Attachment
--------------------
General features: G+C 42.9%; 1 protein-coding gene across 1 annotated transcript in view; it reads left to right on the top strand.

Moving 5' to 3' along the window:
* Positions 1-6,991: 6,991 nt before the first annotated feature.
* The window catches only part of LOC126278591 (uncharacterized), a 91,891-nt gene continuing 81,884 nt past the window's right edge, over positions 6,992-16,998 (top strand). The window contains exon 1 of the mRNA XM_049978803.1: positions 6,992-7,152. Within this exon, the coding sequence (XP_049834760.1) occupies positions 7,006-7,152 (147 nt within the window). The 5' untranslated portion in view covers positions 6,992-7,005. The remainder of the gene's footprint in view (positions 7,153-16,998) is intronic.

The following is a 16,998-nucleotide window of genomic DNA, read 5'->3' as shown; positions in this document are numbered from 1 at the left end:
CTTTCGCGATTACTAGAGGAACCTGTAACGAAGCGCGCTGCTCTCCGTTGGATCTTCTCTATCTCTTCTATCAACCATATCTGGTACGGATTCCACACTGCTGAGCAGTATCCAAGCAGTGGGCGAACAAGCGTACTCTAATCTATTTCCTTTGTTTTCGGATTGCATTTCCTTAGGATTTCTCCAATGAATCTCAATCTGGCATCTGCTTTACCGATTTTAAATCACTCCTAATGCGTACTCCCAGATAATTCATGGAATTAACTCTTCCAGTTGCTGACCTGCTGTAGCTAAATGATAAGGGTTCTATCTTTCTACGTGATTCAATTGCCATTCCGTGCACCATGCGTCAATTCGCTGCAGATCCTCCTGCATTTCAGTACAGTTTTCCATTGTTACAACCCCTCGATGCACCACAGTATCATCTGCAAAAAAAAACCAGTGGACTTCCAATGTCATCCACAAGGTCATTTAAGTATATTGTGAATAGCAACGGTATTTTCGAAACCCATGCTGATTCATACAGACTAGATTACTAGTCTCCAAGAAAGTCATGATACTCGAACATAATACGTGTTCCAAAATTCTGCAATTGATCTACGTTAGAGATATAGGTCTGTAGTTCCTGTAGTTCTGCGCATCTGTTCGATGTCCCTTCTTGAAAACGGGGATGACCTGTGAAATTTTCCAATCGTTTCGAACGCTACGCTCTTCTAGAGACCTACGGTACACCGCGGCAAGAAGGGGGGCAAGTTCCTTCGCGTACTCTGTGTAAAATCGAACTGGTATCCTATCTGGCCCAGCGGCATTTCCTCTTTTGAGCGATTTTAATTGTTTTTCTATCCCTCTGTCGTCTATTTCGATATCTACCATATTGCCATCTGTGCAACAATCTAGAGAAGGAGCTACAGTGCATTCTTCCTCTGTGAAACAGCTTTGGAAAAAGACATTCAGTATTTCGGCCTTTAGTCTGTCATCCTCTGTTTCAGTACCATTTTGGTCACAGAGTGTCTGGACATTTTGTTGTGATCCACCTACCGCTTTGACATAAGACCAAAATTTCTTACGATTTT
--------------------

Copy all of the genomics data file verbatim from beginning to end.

General features: G+C 42.9%; 1 protein-coding gene across 1 annotated transcript in view; it reads left to right on the top strand.

Moving 5' to 3' along the window:
* Positions 1-6,991: 6,991 nt before the first annotated feature.
* The window catches only part of LOC126278591 (uncharacterized), a 91,891-nt gene continuing 81,884 nt past the window's right edge, over positions 6,992-16,998 (top strand). The window contains exon 1 of the mRNA XM_049978803.1: positions 6,992-7,152. Within this exon, the coding sequence (XP_049834760.1) occupies positions 7,006-7,152 (147 nt within the window). The 5' untranslated portion in view covers positions 6,992-7,005. The remainder of the gene's footprint in view (positions 7,153-16,998) is intronic.

The following is a 16,998-nucleotide window of genomic DNA, read 5'->3' as shown; positions in this document are numbered from 1 at the left end:
CTTTCGCGATTACTAGAGGAACCTGTAACGAAGCGCGCTGCTCTCCGTTGGATCTTCTCTATCTCTTCTATCAACCATATCTGGTACGGATTCCACACTGCTGAGCAGTATCCAAGCAGTGGGCGAACAAGCGTACTCTAATCTATTTCCTTTGTTTTCGGATTGCATTTCCTTAGGATTTCTCCAATGAATCTCAATCTGGCATCTGCTTTACCGATTTTAAATCACTCCTAATGCGTACTCCCAGATAATTCATGGAATTAACTCTTCCAGTTGCTGACCTGCTGTAGCTAAATGATAAGGGTTCTATCTTTCTACGTGATTCAATTGCCATTCCGTGCACCATGCGTCAATTCGCTGCAGATCCTCCTGCATTTCAGTACAGTTTTCCATTGTTACAACCCCTCGATGCACCACAGTATCATCTGCAAAAAAAAACCAGTGGACTTCCAATGTCATCCACAAGGTCATTTAAGTATATTGTGAATAGCAACGGTATTTTCGAAACCCATGCTGATTCATACAGACTAGATTACTAGTCTCCAAGAAAGTCATGATACTCGAACATAATACGTGTTCCAAAATTCTGCAATTGATCTACGTTAGAGATATAGGTCTGTAGTTCCTGTAGTTCTGCGCATCTGTTCGATGTCCCTTCTTGAAAACGGGGATGACCTGTGAAATTTTCCAATCGTTTCGAACGCTACGCTCTTCTAGAGACCTACGGTACACCGCGGCAAGAAGGGGGGCAAGTTCCTTCGCGTACTCTGTGTAAAATCGAACTGGTATCCTATCTGGCCCAGCGGCATTTCCTCTTTTGAGCGATTTTAATTGTTTTTCTATCCCTCTGTCGTCTATTTCGATATCTACCATATTGCCATCTGTGCAACAATCTAGAGAAGGAGCTACAGTGCATTCTTCCTCTGTGAAACAGCTTTGGAAAAAGACATTCAGTATTTCGGCCTTTAGTCTGTCATCCTCTGTTTCAGTACCATTTTGGTCACAGAGTGTCTGGACATTTTGTTGTGATCCACCTACCGCTTTGACATAAGACCAAAATTTCTTACGATTTT